|Helpful||Users are given clear, informative feedback on where they are in the system, what actions they have taken, and what action they should take next. It is better for the user to select an item from a list rather than enter the item in a data entry field.|
|Forgiving||User actions are easily reversed. Error messages explain what the error was, why the error occurred, and possible corrections to the error.|
|Efficient||System response times are kept as short as possible.|
|Complete||If a user has a list of choices, all choices are valid and available to the user.|
|Logical||Choices on a menu are logically organized, with the most
frequently chosen item listed first or with the items listed alphabetically.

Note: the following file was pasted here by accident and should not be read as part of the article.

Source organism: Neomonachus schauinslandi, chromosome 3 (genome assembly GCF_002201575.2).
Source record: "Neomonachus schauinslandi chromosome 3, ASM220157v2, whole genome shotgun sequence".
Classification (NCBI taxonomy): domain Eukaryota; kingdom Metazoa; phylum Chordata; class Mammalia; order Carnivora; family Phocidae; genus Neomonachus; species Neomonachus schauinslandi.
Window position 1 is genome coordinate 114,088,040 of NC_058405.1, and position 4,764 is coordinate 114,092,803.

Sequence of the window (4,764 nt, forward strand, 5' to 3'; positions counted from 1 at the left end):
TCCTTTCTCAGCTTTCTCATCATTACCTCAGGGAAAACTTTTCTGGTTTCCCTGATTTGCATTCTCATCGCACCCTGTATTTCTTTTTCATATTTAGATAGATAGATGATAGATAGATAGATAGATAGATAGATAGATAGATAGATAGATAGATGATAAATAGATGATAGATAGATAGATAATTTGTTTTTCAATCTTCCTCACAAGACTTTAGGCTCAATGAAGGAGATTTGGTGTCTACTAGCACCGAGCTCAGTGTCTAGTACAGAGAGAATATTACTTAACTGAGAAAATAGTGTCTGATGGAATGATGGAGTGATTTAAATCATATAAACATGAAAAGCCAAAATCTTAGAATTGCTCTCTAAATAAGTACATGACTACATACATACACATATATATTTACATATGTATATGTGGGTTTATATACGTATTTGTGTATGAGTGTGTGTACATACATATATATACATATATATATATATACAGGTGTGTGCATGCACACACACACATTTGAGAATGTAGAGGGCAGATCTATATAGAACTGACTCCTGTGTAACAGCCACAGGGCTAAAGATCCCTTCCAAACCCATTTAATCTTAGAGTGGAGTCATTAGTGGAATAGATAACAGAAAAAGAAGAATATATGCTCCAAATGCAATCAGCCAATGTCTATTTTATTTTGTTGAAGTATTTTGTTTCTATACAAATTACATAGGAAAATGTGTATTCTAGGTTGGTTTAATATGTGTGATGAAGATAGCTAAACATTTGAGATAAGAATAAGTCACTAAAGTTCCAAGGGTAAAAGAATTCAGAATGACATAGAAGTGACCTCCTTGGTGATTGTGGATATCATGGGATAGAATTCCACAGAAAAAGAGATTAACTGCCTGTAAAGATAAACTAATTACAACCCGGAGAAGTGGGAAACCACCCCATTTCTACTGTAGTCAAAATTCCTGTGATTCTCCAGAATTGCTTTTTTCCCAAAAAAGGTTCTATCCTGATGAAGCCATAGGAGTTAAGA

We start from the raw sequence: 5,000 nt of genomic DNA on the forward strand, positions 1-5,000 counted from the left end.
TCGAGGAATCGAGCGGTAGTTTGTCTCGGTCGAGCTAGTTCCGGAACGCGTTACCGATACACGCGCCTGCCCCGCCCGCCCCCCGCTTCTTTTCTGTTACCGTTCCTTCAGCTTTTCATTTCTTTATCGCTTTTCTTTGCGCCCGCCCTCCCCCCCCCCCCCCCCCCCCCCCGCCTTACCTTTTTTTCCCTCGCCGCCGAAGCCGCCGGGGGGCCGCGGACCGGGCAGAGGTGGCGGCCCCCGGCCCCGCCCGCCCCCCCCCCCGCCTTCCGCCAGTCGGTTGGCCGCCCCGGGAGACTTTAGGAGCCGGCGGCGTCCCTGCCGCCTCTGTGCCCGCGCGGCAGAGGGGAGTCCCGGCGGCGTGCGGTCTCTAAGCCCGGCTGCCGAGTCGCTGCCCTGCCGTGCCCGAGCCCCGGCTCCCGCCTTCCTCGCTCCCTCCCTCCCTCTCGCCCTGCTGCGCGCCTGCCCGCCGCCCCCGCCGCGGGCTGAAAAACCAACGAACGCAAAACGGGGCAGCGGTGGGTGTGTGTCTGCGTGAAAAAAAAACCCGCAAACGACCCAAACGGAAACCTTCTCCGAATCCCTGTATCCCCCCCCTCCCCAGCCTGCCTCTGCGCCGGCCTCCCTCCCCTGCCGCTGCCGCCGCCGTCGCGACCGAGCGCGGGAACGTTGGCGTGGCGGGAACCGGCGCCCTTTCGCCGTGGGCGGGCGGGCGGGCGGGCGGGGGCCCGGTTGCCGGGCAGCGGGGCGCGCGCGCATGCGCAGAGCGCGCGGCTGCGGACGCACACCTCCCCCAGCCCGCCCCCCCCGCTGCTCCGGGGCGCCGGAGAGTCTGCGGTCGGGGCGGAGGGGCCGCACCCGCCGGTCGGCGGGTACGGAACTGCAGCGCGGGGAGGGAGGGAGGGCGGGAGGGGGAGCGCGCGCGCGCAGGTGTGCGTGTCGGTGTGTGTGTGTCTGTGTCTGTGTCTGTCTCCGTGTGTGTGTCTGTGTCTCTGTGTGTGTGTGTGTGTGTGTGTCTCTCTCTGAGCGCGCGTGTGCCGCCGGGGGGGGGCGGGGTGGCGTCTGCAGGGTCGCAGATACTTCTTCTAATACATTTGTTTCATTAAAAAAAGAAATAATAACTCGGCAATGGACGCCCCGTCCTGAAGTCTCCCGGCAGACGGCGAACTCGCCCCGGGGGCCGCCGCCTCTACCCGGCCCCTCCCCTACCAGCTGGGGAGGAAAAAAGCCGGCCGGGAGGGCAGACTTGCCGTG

You also need to consider how the user interacts with the data the user interface.
The user interface you build can take many forms, ranging from simple menu selection and data entry fields to fully developed windows complete with menu bars, radio buttons and other controls.
The level of sophistication of the interface you choose depends on many factors including:
In all cases:
The basic visual elements which you define for your user interface are called objects. These objects, such as windows, dialog boxes and push buttons, appear on an area bounded by the screen, in which everything else appears.
In Dialog System, there are two main categories of objects: